A talk by Prof. Jon Butterworth to the Orpington Astronomical Society on July 26th 2023
Report by Hugh Alford FRAS.
Astronomy is one of the oldest natural sciences and can be generally defined as the study of everything that originates beyond the Earth’s atmosphere. Within the vast array of topics this covers, the one that most interests me is physical cosmology or, more generally, the study of the Universe as a whole, and the vastness of the Universe and where it came from have especially fascinated me for years. The society trip to CERN (the Conseil Européen pour la Recherche Nucléaire or European Organisation for Nuclear Research) back in 2013 was therefore a highlight in my time with the society so far. Thus the speaker for the July 2023 society meeting, Prof. Jon Butterworth, Prof. of Physics, Dept. of Physics & Astronomy, Faculty of Maths & Physical Sciences, University College of London (UCL); currently working on the ATLAS (A Toroidal LHC Apparatus) collaboration at CERN’s Large Hadron Collider (LHC) ~ also author, lecturer and popular science communicator ~ was always going to be a ‘must see’ for myself and anyone who has the same interest. As he is one of the leading Physicists at CERN, his attendance was also quite a coup ~ well done Tony!
Prof. Butterworth began by taking us back to the discovery of the first sub-atomic particle, the electron, by Sir Joseph John Thompson at Cambridge University in 1913 (worthy of note is that Thompson had the distinction of having seven students eventually go on and win a Nobel prize; as well as himself). We were then gently but firmly guided through the subatomic realms of the Standard Model of Physics. A good presenter always tells a story and Prof. Butterworth took us on a journey of discovery via the metaphor of travelling through the ‘invisible’ world map of the subatomic realm, identifying the principal particles as we went from land to land. Thus we began our journey from Atom land and Electromagnetism at Port Electron discovering the various lands of the Isle of Leptons, Hadron Island, the Isle of Quarks through to Bosonia and the Higgs Particle. Along the way we touched upon the curious case of the disparity between matter and anti-matter and other interesting particles such as the photon and neutrino (and their various varieties) and upon which island they may reside.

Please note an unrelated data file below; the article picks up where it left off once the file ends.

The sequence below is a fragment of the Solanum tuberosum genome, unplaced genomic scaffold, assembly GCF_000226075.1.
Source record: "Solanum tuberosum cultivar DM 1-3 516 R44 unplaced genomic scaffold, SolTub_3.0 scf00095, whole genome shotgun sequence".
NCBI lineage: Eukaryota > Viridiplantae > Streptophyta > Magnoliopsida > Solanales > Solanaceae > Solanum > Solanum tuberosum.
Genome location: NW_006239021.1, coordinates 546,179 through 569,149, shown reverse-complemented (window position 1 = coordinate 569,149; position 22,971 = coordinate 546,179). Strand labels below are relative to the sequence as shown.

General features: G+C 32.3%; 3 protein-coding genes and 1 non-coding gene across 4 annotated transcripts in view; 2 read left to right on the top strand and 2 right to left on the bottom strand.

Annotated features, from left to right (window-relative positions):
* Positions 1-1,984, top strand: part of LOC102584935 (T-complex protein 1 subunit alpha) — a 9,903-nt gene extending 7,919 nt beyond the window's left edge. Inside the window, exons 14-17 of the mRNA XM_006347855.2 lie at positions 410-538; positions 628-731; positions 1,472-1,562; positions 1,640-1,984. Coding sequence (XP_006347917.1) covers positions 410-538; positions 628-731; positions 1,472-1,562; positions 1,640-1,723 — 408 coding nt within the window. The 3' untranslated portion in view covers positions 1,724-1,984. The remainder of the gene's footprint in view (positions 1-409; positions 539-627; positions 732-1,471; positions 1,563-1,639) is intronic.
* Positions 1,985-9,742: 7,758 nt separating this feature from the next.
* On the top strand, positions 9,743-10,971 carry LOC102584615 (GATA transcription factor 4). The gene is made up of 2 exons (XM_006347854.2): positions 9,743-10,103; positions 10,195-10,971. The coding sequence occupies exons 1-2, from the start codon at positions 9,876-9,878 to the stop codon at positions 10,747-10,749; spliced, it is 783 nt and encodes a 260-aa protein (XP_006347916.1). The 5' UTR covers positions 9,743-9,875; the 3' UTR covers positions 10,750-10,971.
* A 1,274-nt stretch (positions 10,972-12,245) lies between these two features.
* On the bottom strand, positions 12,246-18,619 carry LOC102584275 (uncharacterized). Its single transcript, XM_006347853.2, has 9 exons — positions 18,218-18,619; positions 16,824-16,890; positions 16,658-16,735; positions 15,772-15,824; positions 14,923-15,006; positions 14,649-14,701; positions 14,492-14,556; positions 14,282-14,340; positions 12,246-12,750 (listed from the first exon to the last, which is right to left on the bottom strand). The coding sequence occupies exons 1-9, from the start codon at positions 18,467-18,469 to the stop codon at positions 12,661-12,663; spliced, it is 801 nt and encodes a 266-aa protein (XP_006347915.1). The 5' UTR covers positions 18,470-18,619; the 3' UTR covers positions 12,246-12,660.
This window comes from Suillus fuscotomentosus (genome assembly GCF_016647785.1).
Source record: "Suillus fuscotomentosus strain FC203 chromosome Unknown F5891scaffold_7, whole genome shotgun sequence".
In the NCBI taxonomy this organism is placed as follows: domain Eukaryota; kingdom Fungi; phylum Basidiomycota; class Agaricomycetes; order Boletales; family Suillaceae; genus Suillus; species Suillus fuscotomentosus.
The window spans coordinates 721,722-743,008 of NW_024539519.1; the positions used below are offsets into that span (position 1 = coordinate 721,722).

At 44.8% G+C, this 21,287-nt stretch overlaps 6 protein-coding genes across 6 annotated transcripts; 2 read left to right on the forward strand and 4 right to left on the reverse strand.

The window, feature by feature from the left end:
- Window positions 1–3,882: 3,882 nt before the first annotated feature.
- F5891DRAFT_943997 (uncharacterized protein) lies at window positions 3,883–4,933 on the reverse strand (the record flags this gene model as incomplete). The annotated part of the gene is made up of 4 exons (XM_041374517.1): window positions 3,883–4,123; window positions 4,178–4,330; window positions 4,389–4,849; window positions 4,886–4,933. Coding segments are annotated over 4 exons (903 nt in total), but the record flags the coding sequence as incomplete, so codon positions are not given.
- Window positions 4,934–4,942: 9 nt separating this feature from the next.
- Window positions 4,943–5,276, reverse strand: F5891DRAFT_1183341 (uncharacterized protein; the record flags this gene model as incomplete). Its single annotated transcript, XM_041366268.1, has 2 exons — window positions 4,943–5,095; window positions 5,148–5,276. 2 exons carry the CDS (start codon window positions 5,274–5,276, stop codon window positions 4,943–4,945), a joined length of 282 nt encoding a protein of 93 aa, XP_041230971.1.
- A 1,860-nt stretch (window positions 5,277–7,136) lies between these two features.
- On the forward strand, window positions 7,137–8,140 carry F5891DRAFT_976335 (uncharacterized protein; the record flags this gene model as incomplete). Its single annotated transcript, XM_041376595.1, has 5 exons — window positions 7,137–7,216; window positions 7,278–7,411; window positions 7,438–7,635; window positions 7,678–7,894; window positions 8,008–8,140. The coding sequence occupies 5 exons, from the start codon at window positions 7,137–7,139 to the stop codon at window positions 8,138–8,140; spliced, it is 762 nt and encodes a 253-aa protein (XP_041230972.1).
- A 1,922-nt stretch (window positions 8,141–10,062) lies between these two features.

Of course, there were still hidden particles off the map, and Prof. Butterworth talked of his own work at CERN at the ATLAS apparatus and how ‘indirect pointers’ among the mass of impactor results was one of the processes which allowed them to identify leads towards other discoveries. The future is open-ended. Whilst there is no agreement on any theory better than the standard model there are conjectures connecting anomalous phenomena. Whilst the power needed to produce results at CERN has been increased a number of times, some are concerned that the current powers may not be sufficient to probe further and there are no guarantees that clarity on Dark Matter, Supersymmetry or anything else beyond the current standard model will be within reach. However, despite this, Prof. Butterworth was sanguine as to the future possibilities of discovering and furthering the understanding of the complexities of ‘Atom Land’ at CERN.
It was a thoroughly enlightening and enjoyable talk and hopefully we will see Prof. Butterworth’s return in due course.
[Note: The main points of the talk and the metaphoric use of a journey through various lands reflects the content of Prof. Butterworth’s book, entitled, Atom Land: A Guided Tour Through the Strange (and impossibly small) World of Particle Physics. The society has obtained a copy of this and his other book on the subject of CERN and finding the Higgs Boson ~ Smashing Physics: inside the world’s biggest experiment ~ for member availability from the Society Library on request].